An Academy at New Hampton by Norma Jean Moore

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The following article, “An Academy at New Hampton”, originally appeared in the Fall 1986 issue of Hamptonia as written by Norma Jean Moore for the 175th Anniversary of New Hampton School. Read the full article online. The article includes the above image captioned, “Distinguished alumni (l-r): Hope Swain ’25, Robert Hill ’21 ‘Mr. NHLI’, Everett Huckins ’28, Pauline Swain Merrill ’21.”

An Academy at New Hampton

In 1748 General Jonathan Moulton and his associates had been granted by the Masonian Proprietors a township, later to become Moultonborough, New Hampshire. Because of the outbreak of the French and Indian War in 1754, however, there was little new settlement in northern New Hampshire until 1763.

According to popular legend, in 1764, having explored his new territory and finding that much of it consisted of Red Hill, Lake Winnipesaukee, and the Ossipee Mountains, Moulton traveled to Portsmouth to the colonial governor, Benning Wentworth, and in exchange for the gift to the governor of a 1400-pound ox was granted an additional “small gore of land,” which today comprises the towns of Center Harbor and New Hampton. New Hampton was incorporated in 1777 and named for Hampton on the Atlantic seacoast, Moulton’s home town.

In midwinter 1775 Samuel Kelley of Exeter, having been granted the area which came to be known as Kelley’s Hill (the present Pinnacle Hill), made the trip to New Hampton overland with his family. Probably with a sled pulled by oxen carrying all their possessions, they crossed the ice of Kelley Pond (the present Pemigewasset Lake), climbed the hill and, it is believed, spent the first night camped out on a large boulder. The first settlers of New Hampton, Kelley and his family cleared the land under the Pinnacle and established a farm (the present home of T. Homes and Norma Jean Moore). They were followed the next year by Thomas Simpson, who was married to one of the Kelley daughters. The Simpsons settled down the road a quarter of a mile to the east (the present Jessie Ordway property).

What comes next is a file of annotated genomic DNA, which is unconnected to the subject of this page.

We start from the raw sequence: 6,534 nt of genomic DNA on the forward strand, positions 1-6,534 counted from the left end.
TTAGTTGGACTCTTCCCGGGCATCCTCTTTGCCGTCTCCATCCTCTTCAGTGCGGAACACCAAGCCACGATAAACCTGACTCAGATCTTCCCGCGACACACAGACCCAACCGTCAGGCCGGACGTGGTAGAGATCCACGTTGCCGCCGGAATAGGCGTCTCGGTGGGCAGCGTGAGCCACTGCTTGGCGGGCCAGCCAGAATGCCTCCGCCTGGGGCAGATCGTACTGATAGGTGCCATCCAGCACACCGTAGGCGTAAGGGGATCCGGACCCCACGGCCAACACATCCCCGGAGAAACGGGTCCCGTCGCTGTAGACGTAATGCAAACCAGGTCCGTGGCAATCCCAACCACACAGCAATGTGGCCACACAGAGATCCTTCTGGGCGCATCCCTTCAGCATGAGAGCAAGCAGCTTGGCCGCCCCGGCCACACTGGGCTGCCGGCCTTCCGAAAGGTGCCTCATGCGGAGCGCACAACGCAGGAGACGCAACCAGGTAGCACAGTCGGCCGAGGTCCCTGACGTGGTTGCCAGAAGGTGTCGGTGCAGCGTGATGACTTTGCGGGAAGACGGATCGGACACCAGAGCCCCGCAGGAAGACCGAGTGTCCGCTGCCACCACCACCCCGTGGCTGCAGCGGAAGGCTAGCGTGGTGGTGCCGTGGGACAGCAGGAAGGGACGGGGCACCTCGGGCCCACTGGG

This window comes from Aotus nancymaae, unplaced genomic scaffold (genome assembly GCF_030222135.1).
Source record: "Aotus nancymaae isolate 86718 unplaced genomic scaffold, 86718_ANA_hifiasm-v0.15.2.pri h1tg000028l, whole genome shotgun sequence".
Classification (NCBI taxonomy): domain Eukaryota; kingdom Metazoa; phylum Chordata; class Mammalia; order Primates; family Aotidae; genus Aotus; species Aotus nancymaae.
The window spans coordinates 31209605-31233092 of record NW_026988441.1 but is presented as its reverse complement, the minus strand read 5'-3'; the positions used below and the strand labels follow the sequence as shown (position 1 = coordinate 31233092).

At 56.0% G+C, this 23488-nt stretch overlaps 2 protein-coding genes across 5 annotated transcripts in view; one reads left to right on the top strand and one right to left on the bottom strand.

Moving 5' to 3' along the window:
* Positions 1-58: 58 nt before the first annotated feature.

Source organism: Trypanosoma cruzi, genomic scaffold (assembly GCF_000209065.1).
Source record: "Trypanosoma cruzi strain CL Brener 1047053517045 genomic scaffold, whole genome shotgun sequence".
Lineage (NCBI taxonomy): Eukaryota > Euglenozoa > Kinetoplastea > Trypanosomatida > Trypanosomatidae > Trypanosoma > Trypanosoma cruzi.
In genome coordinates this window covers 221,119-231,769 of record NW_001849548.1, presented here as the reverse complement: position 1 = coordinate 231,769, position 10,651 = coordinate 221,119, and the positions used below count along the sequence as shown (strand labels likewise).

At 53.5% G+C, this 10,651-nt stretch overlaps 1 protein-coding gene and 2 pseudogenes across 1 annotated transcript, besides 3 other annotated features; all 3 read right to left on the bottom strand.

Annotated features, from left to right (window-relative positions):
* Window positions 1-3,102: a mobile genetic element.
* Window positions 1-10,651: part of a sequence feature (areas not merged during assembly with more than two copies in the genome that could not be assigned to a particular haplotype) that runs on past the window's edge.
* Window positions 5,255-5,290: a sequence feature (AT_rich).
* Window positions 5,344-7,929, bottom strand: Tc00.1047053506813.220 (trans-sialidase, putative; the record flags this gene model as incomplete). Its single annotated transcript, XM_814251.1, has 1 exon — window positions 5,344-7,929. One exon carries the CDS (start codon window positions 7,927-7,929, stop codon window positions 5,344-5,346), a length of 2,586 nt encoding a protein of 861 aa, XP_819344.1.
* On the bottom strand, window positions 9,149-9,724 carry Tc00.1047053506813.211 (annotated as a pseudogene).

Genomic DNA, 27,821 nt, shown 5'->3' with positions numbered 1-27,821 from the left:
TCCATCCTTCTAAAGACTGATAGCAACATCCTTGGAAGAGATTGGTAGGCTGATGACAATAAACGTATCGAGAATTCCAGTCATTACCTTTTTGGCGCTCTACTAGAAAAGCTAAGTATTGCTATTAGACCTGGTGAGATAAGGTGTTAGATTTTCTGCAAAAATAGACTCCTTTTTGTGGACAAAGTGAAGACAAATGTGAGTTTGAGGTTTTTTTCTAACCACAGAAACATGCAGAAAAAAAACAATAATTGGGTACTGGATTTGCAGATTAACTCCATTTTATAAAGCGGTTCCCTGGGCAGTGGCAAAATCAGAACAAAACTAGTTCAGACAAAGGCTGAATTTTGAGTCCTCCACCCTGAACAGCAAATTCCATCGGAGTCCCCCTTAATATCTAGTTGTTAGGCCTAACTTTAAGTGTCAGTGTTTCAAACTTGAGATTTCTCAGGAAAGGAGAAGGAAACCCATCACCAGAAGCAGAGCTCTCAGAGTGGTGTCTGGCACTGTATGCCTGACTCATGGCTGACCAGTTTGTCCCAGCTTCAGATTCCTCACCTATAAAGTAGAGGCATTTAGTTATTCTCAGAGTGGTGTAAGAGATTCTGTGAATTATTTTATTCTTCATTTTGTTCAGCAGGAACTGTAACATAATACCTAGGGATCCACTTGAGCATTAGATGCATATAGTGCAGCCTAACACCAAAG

Other settlers followed, clearing land and building homes in the Center (near the Town House), the Dana Hill area, the Fiske District (Old Bristol Road), the Oxbow area to the north of Dana Hill Road, and the Winona District. By 1805 six school districts, each with its own one-room elementary school, had been established; between 1807 and 1871 there were 17 districts.

John Kelley Simpson

New Hampton Academy 1821-1826

In 1789 Samuel Kelley built the present Town House as a church and a meeting house at the Center. Beginning in 1811 there was interest among the citizens of the Center, the wealthiest and most progressive section of the town, to establish an academy to provide secondary education for their children. In 1820 William Bowdoin Kelley, the first postmaster, John Kelley Simpson (who in 1805 had walked from his native New Hampton to Andover, Massachusetts, to enroll at Phillips Academy and had gone on to become a prosperous Boston merchant), and others took action to establish a secondary school at the Center. They built an “elegant building” on the common a few rods east of the Town House. In 1821 a group of the leading citizens of the Center procured a charter and became the proprietors of New Hampton Academy. William B. Kelley, Nathanial Norris, and Joshua Drake made up the first board of trustees.

The school was a success from the beginning in spite of the fact that the “new and elegant building…a two-story frame structure, twenty-four by thirty-two feet in size, had only one room ready for the opening of the first term. It was without libraries, apparatus, or even blackboards, furnished with plain unpainted seats and heated by a large open fireplace.” The site of the first schoolhouse is now marked by a large boulder bearing a bronze plaque, gift of the New Hampton School Class of 1921.

John Kelley Simpson of Boston persuaded 13 “Boys from this City” to make the difficult journey to central New Hampshire to attend the new academy and by correspondence was insistent that their regular reports be made to their parents. His patronage had a great deal to do with the success of the new school. When his own children became old enough, they moved to New Hampton with their mother so that they might attend.

For more information about the history of New Hampton School, read the full article.

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